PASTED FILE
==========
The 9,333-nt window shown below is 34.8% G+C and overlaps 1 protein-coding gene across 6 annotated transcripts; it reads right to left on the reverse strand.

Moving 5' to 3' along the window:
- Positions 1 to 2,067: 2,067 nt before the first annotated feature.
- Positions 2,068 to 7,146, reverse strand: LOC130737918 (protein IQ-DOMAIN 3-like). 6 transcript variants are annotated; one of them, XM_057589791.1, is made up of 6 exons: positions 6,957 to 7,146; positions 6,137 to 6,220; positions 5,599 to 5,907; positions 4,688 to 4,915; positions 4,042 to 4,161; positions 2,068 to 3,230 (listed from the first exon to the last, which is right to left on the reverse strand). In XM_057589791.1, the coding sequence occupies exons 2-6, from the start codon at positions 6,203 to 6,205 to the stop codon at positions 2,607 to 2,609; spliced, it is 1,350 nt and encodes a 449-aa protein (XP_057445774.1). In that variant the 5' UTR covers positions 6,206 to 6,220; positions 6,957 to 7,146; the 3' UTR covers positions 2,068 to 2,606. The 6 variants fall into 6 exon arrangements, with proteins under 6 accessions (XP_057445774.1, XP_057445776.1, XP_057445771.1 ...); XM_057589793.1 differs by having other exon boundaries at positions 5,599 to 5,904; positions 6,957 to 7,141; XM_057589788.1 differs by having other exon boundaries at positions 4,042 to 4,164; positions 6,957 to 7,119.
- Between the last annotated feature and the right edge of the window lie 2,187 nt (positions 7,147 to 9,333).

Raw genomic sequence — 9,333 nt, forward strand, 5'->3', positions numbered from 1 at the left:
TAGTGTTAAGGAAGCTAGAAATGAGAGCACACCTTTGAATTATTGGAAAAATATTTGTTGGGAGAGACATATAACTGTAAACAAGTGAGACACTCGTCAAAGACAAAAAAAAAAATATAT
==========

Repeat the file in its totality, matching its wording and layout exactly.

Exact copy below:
The 9,333-nt window shown below is 34.8% G+C and overlaps 1 protein-coding gene across 6 annotated transcripts; it reads right to left on the reverse strand.

Moving 5' to 3' along the window:
- Positions 1 to 2,067: 2,067 nt before the first annotated feature.
- Positions 2,068 to 7,146, reverse strand: LOC130737918 (protein IQ-DOMAIN 3-like). 6 transcript variants are annotated; one of them, XM_057589791.1, is made up of 6 exons: positions 6,957 to 7,146; positions 6,137 to 6,220; positions 5,599 to 5,907; positions 4,688 to 4,915; positions 4,042 to 4,161; positions 2,068 to 3,230 (listed from the first exon to the last, which is right to left on the reverse strand). In XM_057589791.1, the coding sequence occupies exons 2-6, from the start codon at positions 6,203 to 6,205 to the stop codon at positions 2,607 to 2,609; spliced, it is 1,350 nt and encodes a 449-aa protein (XP_057445774.1). In that variant the 5' UTR covers positions 6,206 to 6,220; positions 6,957 to 7,146; the 3' UTR covers positions 2,068 to 2,606. The 6 variants fall into 6 exon arrangements, with proteins under 6 accessions (XP_057445774.1, XP_057445776.1, XP_057445771.1 ...); XM_057589793.1 differs by having other exon boundaries at positions 5,599 to 5,904; positions 6,957 to 7,141; XM_057589788.1 differs by having other exon boundaries at positions 4,042 to 4,164; positions 6,957 to 7,119.
- Between the last annotated feature and the right edge of the window lie 2,187 nt (positions 7,147 to 9,333).

Raw genomic sequence — 9,333 nt, forward strand, 5'->3', positions numbered from 1 at the left:
TAGTGTTAAGGAAGCTAGAAATGAGAGCACACCTTTGAATTATTGGAAAAATATTTGTTGGGAGAGACATATAACTGTAAACAAGTGAGACACTCGTCAAAGACAAAAAAAAAAATATAT